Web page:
The project leaves behind useful recommendations for including citizens in local R&I policies.
The final event of the TRANSFORM project took place on 1 – 2 December. A concluding moment to share the project results at the European level and reflect on the themes and practices developed during the three years of activities. The conference, which was held in a hybrid format at the National Museum of Science and Technology “Leonardo da Vinci” in Milan and on the Zoom platform, featured international speakers, partners from three regional clusters (Lombardy, Brussels-Capital Region and Catalonia) and members of the Responsible Research and Innovation (RRI) community.
The full video of the day is available here.
Angela Simone, TRANSFORM Project Coordinator, Bassetti Foundation, opened the first day by giving an overview of the project, summarising its main phases and explaining how activities were reorganised following the Covid- 19 pandemic.
The first keynote speech, given by Anna Berti Suman (JRC-EC Ispra), was dedicated to “Sensing for justice”, the project, which earned the researcher the Falling Walls Science Breakthrough of the Year 2022 – Section Civic Evidence of Environmental Harms award. Berti Suman introduced the topic of citizen science, especially in the environmental field, as a tool to collect information, provide scientific evidence in European courts and mediating legal disputes, since, Berti Suman emphasised, citizens not only have the right to access data but also to contribute to its production.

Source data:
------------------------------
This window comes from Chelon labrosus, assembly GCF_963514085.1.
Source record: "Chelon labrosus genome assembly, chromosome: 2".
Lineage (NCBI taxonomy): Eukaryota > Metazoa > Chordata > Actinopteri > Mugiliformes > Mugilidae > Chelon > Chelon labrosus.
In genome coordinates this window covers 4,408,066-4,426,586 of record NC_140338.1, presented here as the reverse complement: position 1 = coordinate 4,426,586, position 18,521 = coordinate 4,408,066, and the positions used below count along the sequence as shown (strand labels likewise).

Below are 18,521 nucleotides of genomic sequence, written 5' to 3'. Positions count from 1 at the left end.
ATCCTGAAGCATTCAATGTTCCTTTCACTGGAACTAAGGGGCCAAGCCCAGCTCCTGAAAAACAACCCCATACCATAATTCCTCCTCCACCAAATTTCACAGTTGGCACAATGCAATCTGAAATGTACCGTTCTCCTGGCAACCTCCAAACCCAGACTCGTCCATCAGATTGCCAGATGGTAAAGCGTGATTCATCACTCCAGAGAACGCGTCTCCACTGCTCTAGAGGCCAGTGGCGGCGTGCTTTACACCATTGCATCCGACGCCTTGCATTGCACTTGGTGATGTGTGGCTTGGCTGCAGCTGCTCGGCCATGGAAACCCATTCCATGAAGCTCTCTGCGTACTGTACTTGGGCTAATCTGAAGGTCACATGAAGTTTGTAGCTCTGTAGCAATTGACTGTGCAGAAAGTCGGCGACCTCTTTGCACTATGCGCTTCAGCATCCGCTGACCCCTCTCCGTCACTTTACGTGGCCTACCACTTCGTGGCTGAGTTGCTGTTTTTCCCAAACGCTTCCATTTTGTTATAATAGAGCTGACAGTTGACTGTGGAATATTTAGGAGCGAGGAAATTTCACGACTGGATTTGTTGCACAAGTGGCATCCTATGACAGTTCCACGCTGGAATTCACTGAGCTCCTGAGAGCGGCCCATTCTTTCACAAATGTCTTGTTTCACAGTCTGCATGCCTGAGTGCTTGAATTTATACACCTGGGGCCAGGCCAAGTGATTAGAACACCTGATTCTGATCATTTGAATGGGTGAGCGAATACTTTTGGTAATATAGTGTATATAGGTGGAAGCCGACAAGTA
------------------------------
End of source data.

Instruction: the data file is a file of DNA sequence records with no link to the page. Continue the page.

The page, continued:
ACTIVITIES AND RESULTS OF THREE REGIONAL CLUSTERS
After the keynote, TRANSFORM moved to showcase the project results. The first session focused on the activities conducted by the Lombardy cluster. Angela Simone, as cluster leader, introduced the context, the actors and the objectives of the activities in Lombardy. Anna Pellizzone, TRANSFORM Project Manager (Bassetti Foundation) and involved in Lombardy actions, explained the two strands of activities carried out: a participatory research agenda setting exercise to define the needs of citizens in Lombardy region in the field of research and innovation (with a focus on the just energy transition), and a Citizens’ Jury in the field of responsible data-driven smart mobility. Silvia Corbetta, Finlombarda S.p.A., and Enza Cristofaro, Lombardy Region, then outlined the impact of the project on regional policies and shared their experiences and reflections on using this type of participatory and deliberative methodologies.